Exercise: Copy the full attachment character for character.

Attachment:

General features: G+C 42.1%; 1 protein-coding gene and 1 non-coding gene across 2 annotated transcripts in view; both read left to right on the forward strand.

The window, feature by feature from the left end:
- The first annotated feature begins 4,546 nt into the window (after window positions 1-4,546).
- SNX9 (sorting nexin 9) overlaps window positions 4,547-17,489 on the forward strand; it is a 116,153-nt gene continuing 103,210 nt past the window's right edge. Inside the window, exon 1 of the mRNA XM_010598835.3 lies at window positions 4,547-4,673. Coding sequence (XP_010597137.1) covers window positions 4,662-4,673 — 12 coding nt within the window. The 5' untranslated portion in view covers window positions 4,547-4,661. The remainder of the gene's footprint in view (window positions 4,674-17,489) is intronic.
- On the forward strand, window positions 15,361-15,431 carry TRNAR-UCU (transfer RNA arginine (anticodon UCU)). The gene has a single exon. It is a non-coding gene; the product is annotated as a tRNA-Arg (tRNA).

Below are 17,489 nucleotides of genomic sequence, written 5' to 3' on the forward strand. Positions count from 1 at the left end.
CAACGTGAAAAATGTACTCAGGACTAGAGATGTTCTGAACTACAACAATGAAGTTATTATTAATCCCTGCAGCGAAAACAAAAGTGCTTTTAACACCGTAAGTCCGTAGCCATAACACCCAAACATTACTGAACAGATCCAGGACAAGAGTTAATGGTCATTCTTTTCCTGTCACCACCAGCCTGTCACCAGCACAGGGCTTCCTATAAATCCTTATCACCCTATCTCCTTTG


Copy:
General features: G+C 42.1%; 1 protein-coding gene and 1 non-coding gene across 2 annotated transcripts in view; both read left to right on the forward strand.

The window, feature by feature from the left end:
- The first annotated feature begins 4,546 nt into the window (after window positions 1-4,546).
- SNX9 (sorting nexin 9) overlaps window positions 4,547-17,489 on the forward strand; it is a 116,153-nt gene continuing 103,210 nt past the window's right edge. Inside the window, exon 1 of the mRNA XM_010598835.3 lies at window positions 4,547-4,673. Coding sequence (XP_010597137.1) covers window positions 4,662-4,673 — 12 coding nt within the window. The 5' untranslated portion in view covers window positions 4,547-4,661. The remainder of the gene's footprint in view (window positions 4,674-17,489) is intronic.
- On the forward strand, window positions 15,361-15,431 carry TRNAR-UCU (transfer RNA arginine (anticodon UCU)). The gene has a single exon. It is a non-coding gene; the product is annotated as a tRNA-Arg (tRNA).

Below are 17,489 nucleotides of genomic sequence, written 5' to 3' on the forward strand. Positions count from 1 at the left end.
CAACGTGAAAAATGTACTCAGGACTAGAGATGTTCTGAACTACAACAATGAAGTTATTATTAATCCCTGCAGCGAAAACAAAAGTGCTTTTAACACCGTAAGTCCGTAGCCATAACACCCAAACATTACTGAACAGATCCAGGACAAGAGTTAATGGTCATTCTTTTCCTGTCACCACCAGCCTGTCACCAGCACAGGGCTTCCTATAAATCCTTATCACCCTATCTCCTTTG